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'People we recruit from prison are on average more loyal, more honest and stay with us for longer'

The UK’s leading employer of people with convictions says there can be huge benefits in hiring ex-prisoners.

Chief Executive of the Timpson Group, James Timpson speaks at the IPRT seminar earlier this week.
Chief Executive of the Timpson Group, James Timpson speaks at the IPRT seminar earlier this week.
Image: Mark Stedman

JAMES TIMPSON RUNS his family business.

Since 2011, he has been chief executive of the Timpson Group, a string of retail outlets which are spread out all across the UK.

The Timpson Group owns a wide range of different retail outlets. The companies under the group’s banner include cobblers, locksmiths, photo shops and dry cleaners.

In total, they have about 1,850 outlets spread out across the UK (as well as a small number in Ireland).

The group employs about 4,000 people across all of its outlets. What’s notable about the company is that 10% of these people are ex-convicts.

Timpson is an equal opportunities employer. As the the company started to expand in recent years, management found it difficult to fill the wide range of posts opening up.

Just over 15 years ago, James Timpson was invited on a tour of a young offenders open prison in Warrington. He was impressed by his tour guide (a 19-year-old serving three years) and would later go on to hire him.

Following this, Timpson started visiting prisons across the north west of England aiming to recruit people to the business. Initially, he had some issues.

“I made loads of mistakes because I didn’t know what I was doing,” Timpson told a seminar in Dublin earlier this week.

“I was recruiting some of the wrong people. There was one guy I paid off his drug dealer three times.

My mother-in-law looked after someone’s dog for six months.

Recruiting prisoners 

As he progressed in his recruitment, Timpson began to learn the right and wrong things to do. Today, the company employs over 400 people with convictions.

“Over time we just developed a system,” he said.

Timpson was the keynote speaker at a seminar in Dublin this week organised by the Irish Penal Reform Trust (IPRT) around the topic of hiring people with a conviction.

The IPRT campaigns for the rights of prisoners and for progressive reform of Irish penal policy.

The purpose of the seminar was to highlight the recruitment potential of people with previous convictions and to try to combat the stigma against hiring people who have committed crimes in the past.

“As Ireland moves towards full employment, finding the right staff is an increasing challenge for employers,” said Fíona Ní Chinnéide, director of the IPRT.

People with convictions for offending behaviour can offer huge potential to any workforce, and are highly motivated when given the opportunity to work.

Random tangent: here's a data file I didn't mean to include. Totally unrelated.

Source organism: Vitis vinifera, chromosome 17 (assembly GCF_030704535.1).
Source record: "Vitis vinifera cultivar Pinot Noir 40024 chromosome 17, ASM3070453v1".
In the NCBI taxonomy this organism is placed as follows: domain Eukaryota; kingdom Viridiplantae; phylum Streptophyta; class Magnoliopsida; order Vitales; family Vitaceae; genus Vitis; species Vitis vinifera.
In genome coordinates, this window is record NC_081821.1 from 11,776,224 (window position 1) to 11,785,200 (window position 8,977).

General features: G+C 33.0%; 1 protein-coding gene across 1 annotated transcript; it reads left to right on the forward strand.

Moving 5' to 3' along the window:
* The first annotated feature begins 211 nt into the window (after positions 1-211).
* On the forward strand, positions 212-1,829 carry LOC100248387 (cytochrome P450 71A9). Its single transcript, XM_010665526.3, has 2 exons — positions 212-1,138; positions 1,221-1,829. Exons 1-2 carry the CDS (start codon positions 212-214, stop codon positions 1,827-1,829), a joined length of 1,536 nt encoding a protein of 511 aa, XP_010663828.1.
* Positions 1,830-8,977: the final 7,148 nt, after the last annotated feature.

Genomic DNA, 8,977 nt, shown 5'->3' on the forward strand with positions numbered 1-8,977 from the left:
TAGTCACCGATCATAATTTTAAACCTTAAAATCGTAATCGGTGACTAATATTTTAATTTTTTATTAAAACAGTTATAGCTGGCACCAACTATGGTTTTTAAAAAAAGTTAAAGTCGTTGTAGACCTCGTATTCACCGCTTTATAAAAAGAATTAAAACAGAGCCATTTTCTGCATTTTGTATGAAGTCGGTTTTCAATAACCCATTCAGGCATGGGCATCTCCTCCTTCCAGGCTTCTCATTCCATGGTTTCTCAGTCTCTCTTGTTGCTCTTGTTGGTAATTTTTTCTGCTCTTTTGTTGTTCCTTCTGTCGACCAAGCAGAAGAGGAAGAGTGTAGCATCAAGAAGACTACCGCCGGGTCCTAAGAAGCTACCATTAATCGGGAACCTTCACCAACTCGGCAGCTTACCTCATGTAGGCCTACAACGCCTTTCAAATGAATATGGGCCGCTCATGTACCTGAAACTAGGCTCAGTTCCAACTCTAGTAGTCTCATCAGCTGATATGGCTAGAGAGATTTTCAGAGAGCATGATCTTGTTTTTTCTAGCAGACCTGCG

Chinnéide said however that preconceptions from employers prevented them from “seeing beyond the conviction”.

NO FEE 9 Irish Penal Reform Trust Fíona Ní Chinnéide said that companies should look to former offenders to fill roles. Source: Mark Stedman

“These preconceptions can stray into recruitment for education and training courses. Because of this, having a criminal history can present life-long obstacles to work, education, training and other aspects of life,” she said.

Studies show that being able to access employment and training is crucial in preventing a return to offending, which, in turn, strengthens communities and makes society safer.

Hiring prisoners

Ireland currently close to 4,000 prisoners in the system.

There are a number of advocacy bodies and groups providing support as they finish their terms and return to wider society.

The Irish Association for the Social Integration of Offenders (IASIO) works with people to help them avoid re-offending and re-imprisonment in the future.

It provides a number of key services to work with prisoners to help them find employment and integrate better back into society.

Speaking at the seminar, Paddy Richardson, chief executive of IASIO said it had 3,000 people referred to its services every year.

He said that in general the organisation found that the reception from employers in Ireland was generally “very good” around hiring people with convictions.

“We find that when we are open and honest… our employers in Ireland would be certainly open to recruitment,” he said.

We know that employment is the single greatest product in reducing reoffending behaviour.

Richardson, said however, that the cost of insuring someone with a conviction can be very high and that this needed to be addressed.

For James Timpson – who is also chair of the Prison Reform Trust was granted an OBE for his work with former prisoners – its important to change the culture around hiring people with convictions.

He said that the Timpson Group hires people based on ability and personality, and not on judging their past.

“It wasn’t just about recruiting great people into the business, it was also about changing the culture and the tone of the business,” he said.

“Because what you’re saying if you’re recruiting people from prison you’re saying we are recruiting people based on ability not based on prejudice.

And for me the people we recruit from prison are on average more loyal, more honest and stay with us for longer than the people we recruit off the street.

Read: The Dóchas female prison experienced the highest number of assaults by convicts on officers last year

Read: No damages for prisoner whose rights were breached by being forced to defecate in chamber pot

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About the author:

Cormac Fitzgerald

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